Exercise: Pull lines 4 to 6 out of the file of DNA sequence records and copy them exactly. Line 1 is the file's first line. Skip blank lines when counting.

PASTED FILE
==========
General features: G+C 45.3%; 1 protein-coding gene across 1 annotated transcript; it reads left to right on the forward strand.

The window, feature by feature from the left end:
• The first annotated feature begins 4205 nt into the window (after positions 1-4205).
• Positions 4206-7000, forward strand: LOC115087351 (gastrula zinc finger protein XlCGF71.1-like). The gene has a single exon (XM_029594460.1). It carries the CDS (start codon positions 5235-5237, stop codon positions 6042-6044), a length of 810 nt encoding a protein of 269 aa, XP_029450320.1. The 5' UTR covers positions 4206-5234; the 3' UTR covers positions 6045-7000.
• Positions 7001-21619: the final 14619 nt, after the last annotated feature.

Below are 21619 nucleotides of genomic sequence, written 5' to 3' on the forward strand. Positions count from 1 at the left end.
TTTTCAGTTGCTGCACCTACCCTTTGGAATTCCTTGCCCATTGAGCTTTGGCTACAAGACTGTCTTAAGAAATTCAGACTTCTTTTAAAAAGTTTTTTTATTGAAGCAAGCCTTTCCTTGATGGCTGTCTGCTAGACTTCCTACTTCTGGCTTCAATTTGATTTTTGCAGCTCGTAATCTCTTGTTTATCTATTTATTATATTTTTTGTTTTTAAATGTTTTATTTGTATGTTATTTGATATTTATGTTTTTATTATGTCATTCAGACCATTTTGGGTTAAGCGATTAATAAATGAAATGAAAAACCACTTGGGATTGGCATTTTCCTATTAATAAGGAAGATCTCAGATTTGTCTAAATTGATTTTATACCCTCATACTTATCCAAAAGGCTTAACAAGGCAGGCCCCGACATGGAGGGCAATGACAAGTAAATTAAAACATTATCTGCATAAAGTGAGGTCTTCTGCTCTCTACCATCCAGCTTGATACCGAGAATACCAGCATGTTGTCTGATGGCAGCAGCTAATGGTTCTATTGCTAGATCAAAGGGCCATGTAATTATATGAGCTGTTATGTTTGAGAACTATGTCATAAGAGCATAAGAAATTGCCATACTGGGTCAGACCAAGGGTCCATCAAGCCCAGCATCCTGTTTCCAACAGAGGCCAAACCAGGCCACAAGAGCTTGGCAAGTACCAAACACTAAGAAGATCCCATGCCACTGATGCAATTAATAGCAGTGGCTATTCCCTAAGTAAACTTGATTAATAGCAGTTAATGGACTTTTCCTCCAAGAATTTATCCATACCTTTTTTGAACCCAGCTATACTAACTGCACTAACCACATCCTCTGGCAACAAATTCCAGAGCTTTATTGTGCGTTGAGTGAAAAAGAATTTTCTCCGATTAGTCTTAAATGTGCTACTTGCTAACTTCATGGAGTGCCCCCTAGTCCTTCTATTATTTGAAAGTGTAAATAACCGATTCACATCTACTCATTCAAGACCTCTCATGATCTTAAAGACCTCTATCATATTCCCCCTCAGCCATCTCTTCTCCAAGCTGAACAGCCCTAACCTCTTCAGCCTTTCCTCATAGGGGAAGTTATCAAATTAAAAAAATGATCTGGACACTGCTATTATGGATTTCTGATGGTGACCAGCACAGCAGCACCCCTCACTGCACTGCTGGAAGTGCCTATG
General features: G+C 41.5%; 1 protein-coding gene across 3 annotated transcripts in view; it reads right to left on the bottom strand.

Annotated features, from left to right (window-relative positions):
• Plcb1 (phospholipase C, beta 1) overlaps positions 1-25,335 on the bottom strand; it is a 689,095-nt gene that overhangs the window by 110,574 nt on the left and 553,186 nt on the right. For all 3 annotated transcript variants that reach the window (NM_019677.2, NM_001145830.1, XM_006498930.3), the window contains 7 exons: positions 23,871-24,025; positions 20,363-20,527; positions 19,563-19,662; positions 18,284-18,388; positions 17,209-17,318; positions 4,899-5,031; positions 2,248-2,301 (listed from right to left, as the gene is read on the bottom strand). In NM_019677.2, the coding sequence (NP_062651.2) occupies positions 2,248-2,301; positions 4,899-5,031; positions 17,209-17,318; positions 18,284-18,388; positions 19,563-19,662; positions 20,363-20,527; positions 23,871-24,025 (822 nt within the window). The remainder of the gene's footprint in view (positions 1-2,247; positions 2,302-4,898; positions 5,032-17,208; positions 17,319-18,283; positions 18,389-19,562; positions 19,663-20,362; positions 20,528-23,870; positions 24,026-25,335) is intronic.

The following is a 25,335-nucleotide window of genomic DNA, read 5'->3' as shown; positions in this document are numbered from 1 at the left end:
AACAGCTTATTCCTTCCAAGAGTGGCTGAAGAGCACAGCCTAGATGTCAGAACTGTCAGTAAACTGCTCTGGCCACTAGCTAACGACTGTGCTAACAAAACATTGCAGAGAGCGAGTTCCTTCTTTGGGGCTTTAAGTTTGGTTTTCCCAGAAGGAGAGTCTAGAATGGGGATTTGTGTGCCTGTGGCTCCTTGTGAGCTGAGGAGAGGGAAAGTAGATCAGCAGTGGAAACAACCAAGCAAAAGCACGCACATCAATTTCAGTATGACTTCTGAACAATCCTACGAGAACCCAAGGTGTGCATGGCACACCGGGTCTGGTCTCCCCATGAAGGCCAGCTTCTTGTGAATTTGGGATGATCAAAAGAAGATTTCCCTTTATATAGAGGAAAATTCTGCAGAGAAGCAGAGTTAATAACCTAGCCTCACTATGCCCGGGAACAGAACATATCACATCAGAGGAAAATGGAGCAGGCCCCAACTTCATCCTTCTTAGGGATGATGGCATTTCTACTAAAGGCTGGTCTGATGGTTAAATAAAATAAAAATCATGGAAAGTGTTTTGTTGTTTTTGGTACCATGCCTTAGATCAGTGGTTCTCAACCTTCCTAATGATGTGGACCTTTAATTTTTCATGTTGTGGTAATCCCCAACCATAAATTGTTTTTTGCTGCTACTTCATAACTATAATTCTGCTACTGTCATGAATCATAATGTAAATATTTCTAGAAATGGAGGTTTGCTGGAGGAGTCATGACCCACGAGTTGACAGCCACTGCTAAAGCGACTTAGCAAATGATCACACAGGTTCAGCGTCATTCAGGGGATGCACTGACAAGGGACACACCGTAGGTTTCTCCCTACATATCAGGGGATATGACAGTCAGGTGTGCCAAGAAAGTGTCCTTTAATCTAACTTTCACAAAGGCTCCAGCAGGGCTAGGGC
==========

• Positions 4206-7000, forward strand: LOC115087351 (gastrula zinc finger protein XlCGF71.1-like). The gene has a single exon (XM_029594460.1). It carries the CDS (start codon positions 5235-5237, stop codon positions 6042-6044), a length of 810 nt encoding a protein of 269 aa, XP_029450320.1. The 5' UTR covers positions 4206-5234; the 3' UTR covers positions 6045-7000.
• Positions 7001-21619: the final 14619 nt, after the last annotated feature.

Below are 21619 nucleotides of genomic sequence, written 5' to 3' on the forward strand. Positions count from 1 at the left end.